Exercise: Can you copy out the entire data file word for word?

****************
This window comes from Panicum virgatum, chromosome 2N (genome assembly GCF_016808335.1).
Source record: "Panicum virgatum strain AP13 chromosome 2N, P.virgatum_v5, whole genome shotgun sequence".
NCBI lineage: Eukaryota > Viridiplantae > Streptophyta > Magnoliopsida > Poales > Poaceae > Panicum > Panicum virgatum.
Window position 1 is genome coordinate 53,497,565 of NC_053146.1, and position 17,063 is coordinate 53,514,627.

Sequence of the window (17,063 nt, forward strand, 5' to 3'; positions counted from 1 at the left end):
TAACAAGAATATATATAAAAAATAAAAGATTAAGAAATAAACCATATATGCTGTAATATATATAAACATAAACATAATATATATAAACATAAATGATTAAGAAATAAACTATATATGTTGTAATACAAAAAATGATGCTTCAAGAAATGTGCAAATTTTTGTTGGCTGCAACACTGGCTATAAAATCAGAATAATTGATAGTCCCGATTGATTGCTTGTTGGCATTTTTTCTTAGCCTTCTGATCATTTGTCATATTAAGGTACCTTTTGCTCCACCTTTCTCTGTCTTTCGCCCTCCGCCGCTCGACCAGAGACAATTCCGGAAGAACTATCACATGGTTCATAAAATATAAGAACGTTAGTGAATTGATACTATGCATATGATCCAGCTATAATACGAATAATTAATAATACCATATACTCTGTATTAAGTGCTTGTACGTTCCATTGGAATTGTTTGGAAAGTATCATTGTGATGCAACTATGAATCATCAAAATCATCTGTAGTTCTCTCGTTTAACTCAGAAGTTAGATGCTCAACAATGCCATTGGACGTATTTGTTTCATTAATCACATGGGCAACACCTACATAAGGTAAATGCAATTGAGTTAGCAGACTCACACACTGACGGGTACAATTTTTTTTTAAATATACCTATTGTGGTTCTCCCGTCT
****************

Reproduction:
This window comes from Panicum virgatum, chromosome 2N (genome assembly GCF_016808335.1).
Source record: "Panicum virgatum strain AP13 chromosome 2N, P.virgatum_v5, whole genome shotgun sequence".
NCBI lineage: Eukaryota > Viridiplantae > Streptophyta > Magnoliopsida > Poales > Poaceae > Panicum > Panicum virgatum.
Window position 1 is genome coordinate 53,497,565 of NC_053146.1, and position 17,063 is coordinate 53,514,627.

Sequence of the window (17,063 nt, forward strand, 5' to 3'; positions counted from 1 at the left end):
TAACAAGAATATATATAAAAAATAAAAGATTAAGAAATAAACCATATATGCTGTAATATATATAAACATAAACATAATATATATAAACATAAATGATTAAGAAATAAACTATATATGTTGTAATACAAAAAATGATGCTTCAAGAAATGTGCAAATTTTTGTTGGCTGCAACACTGGCTATAAAATCAGAATAATTGATAGTCCCGATTGATTGCTTGTTGGCATTTTTTCTTAGCCTTCTGATCATTTGTCATATTAAGGTACCTTTTGCTCCACCTTTCTCTGTCTTTCGCCCTCCGCCGCTCGACCAGAGACAATTCCGGAAGAACTATCACATGGTTCATAAAATATAAGAACGTTAGTGAATTGATACTATGCATATGATCCAGCTATAATACGAATAATTAATAATACCATATACTCTGTATTAAGTGCTTGTACGTTCCATTGGAATTGTTTGGAAAGTATCATTGTGATGCAACTATGAATCATCAAAATCATCTGTAGTTCTCTCGTTTAACTCAGAAGTTAGATGCTCAACAATGCCATTGGACGTATTTGTTTCATTAATCACATGGGCAACACCTACATAAGGTAAATGCAATTGAGTTAGCAGACTCACACACTGACGGGTACAATTTTTTTTTAAATATACCTATTGTGGTTCTCCCGTCT